Name: Jon Branstrator
Email: jonb@earlham.edu
Subject: Seastars

I am resuming my work on seastar fossils from the Cincinnatian, with special interests in paxillose genera with strap-like arms (such as Urasterella). Most fossil seastar specimens are quite fragmental, but they usually show more important characteristics than near complete ones. Any lead on such fossils would be appreciated. I would likely ask to borrow, carefully prepare and study specimens, and that particularly significant ones be donated to the collections of the Cincinnati Museum of Natural History. Of course I will identify, to the best of my ability, all specimens that I work on.

Jon Branstrator
Professor of Geosciences
Earlham College 132
Richmond, IN 47374

Item#2: Posted Saturday, June 09, 2001 9:12 AM

Name: Lee.Chiu Nan
Email: chiunan@netvigator.com.tw

Click here for photos of S. lingyuanensis from Taipei Lee

Goodday Sir.

This is a new found fossil in China 1999

This specimens is Sinohydrosaurus lingyuanensis juvenile_A New Genus and New Species of Lepidosaurs in Lingyuan, Liaoning, China .

The below is the brief introduction about the precious reptile fossil:

It looks like a nothosaur. After detailed observation, however, the fossil from Lingyuan shows great differences from the nothosaur, mainly in the osteological structure, preserved environment and geological time as well. Lingyuan reptile has no clavicles, but has T-shaped interclavicle. It dived in fresh water in the area volcano of of Late Jurassic.

Base on the osteological structure, the reptile from Lingyuan should belong to Lepidosaurs. It is similar to lizards except its long neck. In the neck, there are 18 vertebra. Therefore it presents a new genus and new species. We name it as Sinohydrosaurus lingyuanensis. This species shows some filiation to living monitor lizards.

This Sinohydrosaurus lingyuanensis is rarer than mesosaur and Keichousaurus.These specimens all came from famous bird fossil layer of the Northeast China.And These specimens were?formed by volcanic ash and the slabs are thin.So unavoidably,most of the specimens were repaired by the binder.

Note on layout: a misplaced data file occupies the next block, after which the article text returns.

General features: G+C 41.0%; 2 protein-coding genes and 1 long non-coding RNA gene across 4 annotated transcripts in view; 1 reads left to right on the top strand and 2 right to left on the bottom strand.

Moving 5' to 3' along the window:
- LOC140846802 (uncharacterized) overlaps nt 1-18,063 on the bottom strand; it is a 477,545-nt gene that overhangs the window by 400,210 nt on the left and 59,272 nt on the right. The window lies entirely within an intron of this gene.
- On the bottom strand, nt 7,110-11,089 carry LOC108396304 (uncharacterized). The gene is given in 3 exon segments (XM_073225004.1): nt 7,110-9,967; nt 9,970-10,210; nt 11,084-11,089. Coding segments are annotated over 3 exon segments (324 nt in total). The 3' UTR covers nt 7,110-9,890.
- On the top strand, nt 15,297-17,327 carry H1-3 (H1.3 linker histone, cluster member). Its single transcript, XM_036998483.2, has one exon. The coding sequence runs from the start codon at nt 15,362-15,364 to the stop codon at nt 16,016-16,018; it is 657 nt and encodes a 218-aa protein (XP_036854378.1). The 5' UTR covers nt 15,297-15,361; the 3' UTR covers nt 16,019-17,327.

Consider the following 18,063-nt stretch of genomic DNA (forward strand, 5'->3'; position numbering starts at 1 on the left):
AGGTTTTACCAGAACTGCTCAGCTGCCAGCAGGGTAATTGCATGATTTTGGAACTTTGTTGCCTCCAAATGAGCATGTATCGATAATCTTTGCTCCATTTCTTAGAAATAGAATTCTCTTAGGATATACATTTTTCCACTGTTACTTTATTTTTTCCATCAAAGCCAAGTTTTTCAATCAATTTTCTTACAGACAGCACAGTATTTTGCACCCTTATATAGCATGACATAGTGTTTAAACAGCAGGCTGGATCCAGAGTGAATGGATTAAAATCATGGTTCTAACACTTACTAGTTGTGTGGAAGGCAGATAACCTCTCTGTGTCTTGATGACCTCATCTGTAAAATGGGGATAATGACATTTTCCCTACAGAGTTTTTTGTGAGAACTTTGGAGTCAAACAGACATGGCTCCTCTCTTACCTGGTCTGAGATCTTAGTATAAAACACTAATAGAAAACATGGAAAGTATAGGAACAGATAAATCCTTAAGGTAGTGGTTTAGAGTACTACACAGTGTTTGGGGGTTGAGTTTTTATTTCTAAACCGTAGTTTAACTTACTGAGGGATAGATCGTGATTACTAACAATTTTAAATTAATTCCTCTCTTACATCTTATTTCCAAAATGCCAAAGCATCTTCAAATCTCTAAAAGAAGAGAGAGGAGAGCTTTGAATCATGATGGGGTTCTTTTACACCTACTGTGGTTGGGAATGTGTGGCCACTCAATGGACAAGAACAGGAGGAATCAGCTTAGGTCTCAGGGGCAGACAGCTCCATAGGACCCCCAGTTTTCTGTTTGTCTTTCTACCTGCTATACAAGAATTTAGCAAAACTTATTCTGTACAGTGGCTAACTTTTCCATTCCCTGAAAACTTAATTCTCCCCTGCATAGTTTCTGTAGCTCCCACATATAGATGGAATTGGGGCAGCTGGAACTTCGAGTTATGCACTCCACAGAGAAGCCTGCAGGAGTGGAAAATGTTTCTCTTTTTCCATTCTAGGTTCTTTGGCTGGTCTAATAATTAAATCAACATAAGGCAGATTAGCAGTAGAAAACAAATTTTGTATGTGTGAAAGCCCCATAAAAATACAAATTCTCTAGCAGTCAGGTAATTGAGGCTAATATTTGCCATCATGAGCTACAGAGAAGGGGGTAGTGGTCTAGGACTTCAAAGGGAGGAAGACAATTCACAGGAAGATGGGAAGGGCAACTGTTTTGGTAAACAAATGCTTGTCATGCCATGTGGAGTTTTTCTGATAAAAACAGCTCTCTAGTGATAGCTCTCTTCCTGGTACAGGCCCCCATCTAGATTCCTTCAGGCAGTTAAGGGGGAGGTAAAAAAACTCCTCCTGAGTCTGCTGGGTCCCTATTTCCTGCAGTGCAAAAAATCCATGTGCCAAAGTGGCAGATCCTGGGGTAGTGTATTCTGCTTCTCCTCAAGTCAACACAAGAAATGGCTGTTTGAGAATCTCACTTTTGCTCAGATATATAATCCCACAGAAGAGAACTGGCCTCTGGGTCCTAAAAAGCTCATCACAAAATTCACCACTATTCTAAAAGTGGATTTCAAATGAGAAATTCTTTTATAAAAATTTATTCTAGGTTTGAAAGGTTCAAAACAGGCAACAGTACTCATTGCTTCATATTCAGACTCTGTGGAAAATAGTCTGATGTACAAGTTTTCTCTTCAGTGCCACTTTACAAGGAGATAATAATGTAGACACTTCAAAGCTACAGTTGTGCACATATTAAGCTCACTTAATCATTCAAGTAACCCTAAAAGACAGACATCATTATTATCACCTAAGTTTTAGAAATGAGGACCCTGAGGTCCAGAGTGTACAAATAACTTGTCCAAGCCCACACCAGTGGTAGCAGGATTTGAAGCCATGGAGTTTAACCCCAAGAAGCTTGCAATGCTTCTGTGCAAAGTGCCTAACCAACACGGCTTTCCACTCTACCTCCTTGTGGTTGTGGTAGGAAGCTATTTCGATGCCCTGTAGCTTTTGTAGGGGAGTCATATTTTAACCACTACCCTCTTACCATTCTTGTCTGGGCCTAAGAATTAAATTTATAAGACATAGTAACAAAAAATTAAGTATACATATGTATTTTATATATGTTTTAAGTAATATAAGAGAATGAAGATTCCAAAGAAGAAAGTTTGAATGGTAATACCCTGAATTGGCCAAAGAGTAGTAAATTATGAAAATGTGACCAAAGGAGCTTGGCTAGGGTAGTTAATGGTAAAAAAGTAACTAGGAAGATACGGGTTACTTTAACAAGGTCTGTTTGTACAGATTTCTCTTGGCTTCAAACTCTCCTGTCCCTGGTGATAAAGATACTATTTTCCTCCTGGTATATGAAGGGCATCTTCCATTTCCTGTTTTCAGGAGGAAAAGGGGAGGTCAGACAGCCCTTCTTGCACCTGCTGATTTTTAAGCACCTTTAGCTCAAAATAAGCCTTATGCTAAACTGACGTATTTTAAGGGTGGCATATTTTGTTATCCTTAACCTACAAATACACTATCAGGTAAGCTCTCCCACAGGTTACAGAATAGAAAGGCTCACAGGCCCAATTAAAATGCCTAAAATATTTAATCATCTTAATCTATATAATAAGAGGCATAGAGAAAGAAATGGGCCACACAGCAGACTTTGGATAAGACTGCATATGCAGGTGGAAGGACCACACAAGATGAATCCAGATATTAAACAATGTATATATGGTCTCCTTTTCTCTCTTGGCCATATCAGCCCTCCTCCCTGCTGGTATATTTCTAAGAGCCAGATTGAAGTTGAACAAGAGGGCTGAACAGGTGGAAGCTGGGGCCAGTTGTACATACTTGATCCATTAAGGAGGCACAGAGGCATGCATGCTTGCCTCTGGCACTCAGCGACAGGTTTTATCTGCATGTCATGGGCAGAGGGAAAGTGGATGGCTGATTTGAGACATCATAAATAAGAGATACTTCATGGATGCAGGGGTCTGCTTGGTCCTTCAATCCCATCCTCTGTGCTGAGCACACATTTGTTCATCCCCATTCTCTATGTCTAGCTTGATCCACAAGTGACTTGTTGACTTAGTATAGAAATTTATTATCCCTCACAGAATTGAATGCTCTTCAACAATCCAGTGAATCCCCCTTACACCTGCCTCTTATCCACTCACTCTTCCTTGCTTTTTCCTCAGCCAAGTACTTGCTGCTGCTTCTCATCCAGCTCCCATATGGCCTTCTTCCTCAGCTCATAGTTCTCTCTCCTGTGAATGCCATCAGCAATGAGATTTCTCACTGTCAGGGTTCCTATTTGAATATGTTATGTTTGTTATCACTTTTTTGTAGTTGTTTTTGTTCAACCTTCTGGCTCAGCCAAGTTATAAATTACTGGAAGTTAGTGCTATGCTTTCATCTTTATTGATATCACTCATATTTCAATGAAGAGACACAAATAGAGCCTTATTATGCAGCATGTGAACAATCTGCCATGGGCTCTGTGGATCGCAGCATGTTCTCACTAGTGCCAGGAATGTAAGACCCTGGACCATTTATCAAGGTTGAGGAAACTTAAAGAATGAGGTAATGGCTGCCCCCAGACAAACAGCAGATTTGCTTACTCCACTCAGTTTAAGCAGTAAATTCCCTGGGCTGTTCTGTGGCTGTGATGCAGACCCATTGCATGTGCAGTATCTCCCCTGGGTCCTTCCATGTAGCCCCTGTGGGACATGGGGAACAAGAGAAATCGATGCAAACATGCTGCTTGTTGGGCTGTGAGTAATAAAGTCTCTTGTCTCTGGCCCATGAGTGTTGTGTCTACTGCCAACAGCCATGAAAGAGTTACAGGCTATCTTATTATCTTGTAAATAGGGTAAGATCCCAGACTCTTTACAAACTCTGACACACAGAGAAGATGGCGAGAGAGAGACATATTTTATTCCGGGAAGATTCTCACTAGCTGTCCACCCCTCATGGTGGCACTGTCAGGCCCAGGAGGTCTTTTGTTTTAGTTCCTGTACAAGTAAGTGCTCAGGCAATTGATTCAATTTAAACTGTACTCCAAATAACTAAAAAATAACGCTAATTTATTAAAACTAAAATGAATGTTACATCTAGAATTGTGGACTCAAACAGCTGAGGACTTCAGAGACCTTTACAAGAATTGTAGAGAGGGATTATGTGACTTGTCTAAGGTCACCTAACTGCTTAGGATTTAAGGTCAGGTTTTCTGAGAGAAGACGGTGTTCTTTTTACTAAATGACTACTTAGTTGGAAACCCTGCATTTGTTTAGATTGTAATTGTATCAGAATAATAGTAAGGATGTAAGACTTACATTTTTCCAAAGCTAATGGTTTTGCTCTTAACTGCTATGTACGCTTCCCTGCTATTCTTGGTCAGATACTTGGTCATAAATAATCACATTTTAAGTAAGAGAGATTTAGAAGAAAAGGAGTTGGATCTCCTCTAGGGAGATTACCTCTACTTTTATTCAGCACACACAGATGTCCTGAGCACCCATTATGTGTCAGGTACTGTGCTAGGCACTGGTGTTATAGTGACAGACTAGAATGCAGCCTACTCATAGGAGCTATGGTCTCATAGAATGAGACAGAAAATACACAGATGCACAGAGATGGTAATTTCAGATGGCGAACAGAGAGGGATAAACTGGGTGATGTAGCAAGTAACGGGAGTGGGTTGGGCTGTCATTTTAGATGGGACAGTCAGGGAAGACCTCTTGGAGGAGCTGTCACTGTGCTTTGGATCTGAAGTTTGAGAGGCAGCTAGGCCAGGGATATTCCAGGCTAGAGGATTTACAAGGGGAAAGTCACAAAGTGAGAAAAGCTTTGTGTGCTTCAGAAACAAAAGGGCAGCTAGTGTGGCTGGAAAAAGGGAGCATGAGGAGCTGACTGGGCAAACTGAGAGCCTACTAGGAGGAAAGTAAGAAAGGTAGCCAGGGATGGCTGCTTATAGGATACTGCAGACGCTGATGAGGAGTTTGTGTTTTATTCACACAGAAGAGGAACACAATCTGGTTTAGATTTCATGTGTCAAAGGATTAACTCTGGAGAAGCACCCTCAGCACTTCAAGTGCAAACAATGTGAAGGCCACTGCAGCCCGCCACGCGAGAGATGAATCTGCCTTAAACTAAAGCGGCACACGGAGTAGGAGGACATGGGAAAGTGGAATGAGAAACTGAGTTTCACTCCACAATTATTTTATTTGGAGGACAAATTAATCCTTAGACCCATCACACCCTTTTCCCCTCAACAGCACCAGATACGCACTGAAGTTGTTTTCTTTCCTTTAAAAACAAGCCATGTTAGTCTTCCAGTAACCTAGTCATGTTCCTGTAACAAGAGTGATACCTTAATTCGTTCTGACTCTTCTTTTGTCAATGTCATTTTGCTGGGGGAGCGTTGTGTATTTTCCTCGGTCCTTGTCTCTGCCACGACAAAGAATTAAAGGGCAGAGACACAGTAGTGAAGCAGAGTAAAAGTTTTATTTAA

Sinohydrosaur looks like a nothosaur that Keichousaurus belong to ,but it was early Cretaceous fossil.(125 million years ago).Before the Sinohydrosaurs was found,the scientist supposed this kind animal was extinct in the late Triassic period(225 million years ago).So when the Chinese scientists found this kind fossil,they were shocked!!!

The Sinohydrosaur came from the famous bird fossil layer of the Northeast China.The scientific value is very high ! The Keichousaurus can not compare with Sinohydrosaurs.


Taipei Lee

Click here for some photos of S. lingyuanensis from Taipei Lee

Item#1: Posted 12/06/2000 5:47 pm EST

Name:  Dr. Joseph Carter
Organization:  University of North Carolina at Chapel Hill
Title:  Professor of Paleontology

I am looking for Ordovician and Silurian lamellibranch (bivalvian) shells preserved as replacement casts in dark colored (brownish or blackish) calcite.  This kind of preservation has a good chance of preserving relict shell microstructures, which I study.  If you know of a locality with such preservation, please let me know!  I already know of one in the Southgate Member of the Kope Formation near Carrollton, KY, thanks to Bill Heimbrock.    Thanks! - Joe Carter

Email:  clams@email.unc.edu
Phone:  919 962-0685
Dr. Joseph Carter
Department of Geological Sciences
Chapel Hill, NC 27599-3315